Medicare will raise the amount it reimburses physicians for their fees by an average of 7.7 percent on Jan. 1, with surgeons in line for the biggest increases, the government announced Monday.
The increases, which are larger than the administration of President Bill Clinton wanted, will mean an extra $2.2 billion for physicians who treat the nation's 36 million elderly or disabled Medicare beneficiaries.
Medicare is raising its fee reimbursements 12.2 percent for surgical services, 7.9 percent for primary care services and 5.2 percent for other nonsurgical services.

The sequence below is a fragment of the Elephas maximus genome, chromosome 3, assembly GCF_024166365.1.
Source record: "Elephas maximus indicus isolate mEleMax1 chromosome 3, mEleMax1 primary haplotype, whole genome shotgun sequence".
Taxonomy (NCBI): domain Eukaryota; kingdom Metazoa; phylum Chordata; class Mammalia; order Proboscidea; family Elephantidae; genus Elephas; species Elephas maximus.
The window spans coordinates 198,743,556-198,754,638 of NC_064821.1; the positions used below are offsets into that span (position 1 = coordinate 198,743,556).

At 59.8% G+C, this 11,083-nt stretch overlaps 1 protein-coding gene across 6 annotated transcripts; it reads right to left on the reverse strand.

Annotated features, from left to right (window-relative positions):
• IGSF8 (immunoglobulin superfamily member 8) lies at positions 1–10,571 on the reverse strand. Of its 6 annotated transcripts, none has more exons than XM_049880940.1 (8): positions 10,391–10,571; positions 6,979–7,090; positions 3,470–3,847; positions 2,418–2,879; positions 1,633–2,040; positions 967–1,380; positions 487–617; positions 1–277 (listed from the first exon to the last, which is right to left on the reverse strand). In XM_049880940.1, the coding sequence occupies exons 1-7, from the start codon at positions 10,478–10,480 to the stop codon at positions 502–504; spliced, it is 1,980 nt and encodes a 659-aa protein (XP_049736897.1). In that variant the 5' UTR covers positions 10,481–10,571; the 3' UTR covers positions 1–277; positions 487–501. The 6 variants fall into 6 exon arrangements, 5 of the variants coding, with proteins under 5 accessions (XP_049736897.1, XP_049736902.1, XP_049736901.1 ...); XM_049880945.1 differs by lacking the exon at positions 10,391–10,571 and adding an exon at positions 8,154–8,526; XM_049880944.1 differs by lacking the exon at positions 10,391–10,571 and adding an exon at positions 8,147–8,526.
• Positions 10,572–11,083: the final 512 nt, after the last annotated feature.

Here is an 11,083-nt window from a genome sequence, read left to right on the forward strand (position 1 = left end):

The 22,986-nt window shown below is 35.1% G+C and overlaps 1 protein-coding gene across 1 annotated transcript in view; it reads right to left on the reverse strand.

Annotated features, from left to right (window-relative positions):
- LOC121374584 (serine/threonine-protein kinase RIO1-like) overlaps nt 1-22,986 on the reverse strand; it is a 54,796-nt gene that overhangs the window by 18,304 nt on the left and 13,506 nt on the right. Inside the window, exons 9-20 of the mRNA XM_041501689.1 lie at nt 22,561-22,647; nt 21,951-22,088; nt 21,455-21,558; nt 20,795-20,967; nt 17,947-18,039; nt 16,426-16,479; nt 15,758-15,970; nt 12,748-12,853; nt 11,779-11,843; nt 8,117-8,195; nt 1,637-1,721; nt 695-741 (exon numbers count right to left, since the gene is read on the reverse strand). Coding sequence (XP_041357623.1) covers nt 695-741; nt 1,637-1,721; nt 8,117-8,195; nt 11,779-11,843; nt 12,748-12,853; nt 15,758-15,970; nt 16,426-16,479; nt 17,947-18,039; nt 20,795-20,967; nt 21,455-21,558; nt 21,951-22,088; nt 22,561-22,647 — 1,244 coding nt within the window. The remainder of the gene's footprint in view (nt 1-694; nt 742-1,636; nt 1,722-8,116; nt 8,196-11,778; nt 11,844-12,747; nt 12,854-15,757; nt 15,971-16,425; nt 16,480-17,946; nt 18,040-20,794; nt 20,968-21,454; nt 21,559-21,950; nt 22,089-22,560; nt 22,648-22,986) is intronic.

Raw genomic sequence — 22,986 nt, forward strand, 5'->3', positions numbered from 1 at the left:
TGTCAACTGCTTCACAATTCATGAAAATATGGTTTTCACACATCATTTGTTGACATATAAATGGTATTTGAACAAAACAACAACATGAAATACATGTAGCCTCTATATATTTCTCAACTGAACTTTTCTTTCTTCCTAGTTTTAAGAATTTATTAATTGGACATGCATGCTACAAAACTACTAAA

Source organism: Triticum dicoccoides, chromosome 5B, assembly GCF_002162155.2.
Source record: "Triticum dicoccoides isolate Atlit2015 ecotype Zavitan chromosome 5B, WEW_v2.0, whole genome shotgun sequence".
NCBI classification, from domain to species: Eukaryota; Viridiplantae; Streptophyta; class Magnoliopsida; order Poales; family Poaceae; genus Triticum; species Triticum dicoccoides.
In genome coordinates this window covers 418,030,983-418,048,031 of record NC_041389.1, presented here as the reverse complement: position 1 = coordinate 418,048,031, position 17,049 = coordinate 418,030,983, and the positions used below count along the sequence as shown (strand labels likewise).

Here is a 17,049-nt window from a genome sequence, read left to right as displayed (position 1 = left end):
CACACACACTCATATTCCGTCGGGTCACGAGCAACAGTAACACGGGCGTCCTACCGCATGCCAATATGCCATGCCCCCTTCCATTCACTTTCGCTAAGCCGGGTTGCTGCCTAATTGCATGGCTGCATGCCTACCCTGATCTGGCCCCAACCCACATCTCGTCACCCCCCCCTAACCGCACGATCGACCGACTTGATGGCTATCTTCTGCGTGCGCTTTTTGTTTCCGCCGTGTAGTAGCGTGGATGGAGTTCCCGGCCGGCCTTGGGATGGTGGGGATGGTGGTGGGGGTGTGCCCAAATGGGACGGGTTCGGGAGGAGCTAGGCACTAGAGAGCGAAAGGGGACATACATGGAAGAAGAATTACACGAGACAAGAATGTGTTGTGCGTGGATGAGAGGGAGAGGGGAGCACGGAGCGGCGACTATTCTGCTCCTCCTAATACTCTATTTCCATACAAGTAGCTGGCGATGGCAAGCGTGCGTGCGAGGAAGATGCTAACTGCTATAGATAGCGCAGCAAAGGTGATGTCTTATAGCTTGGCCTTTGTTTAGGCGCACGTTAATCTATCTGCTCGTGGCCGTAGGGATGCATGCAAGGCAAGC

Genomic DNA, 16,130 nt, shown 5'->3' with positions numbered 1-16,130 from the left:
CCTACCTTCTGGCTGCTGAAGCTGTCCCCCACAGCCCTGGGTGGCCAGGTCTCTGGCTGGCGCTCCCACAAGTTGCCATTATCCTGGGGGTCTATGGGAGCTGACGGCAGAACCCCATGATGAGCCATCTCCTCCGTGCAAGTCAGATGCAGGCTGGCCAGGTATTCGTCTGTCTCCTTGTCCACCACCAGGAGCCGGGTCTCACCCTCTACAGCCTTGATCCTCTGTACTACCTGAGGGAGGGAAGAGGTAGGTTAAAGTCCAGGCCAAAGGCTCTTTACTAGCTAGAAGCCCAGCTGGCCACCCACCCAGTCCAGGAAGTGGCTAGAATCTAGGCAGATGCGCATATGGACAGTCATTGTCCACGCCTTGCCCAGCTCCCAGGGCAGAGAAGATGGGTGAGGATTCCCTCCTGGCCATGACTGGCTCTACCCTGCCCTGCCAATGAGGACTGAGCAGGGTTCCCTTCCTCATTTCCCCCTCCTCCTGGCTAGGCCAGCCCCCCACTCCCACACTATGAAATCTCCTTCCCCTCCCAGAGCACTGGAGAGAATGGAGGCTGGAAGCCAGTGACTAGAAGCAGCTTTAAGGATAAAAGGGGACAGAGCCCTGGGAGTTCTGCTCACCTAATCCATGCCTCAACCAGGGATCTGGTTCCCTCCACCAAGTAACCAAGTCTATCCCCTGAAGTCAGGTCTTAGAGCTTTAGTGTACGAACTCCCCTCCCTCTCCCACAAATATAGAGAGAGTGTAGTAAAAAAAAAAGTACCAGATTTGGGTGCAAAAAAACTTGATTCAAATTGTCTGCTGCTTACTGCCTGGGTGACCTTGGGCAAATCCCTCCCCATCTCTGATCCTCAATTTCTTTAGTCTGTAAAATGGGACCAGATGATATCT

The surgeons got the heftiest increase because they performed fewer surgeries in 1993 than a target figure set by the government.
"Physicians are getting a reward for keeping spending down," said Bob Doherty, vice president for governmental affairs of the American Society of Internal Medicine. "It's like a productivity bonus."
The fee increases would have been even higher had Congress not ordered a 2.7 percentage point reduction in the increases for everything but primary care as part of the 1993 deficit-reduction act. That measure cut $56 billion from Medicare payments to physicians, hospitals and other providers over five years.
Health Secretary Donna E. Shalala asked Congress last May 20 to limit the 1995 fee increase to 6. …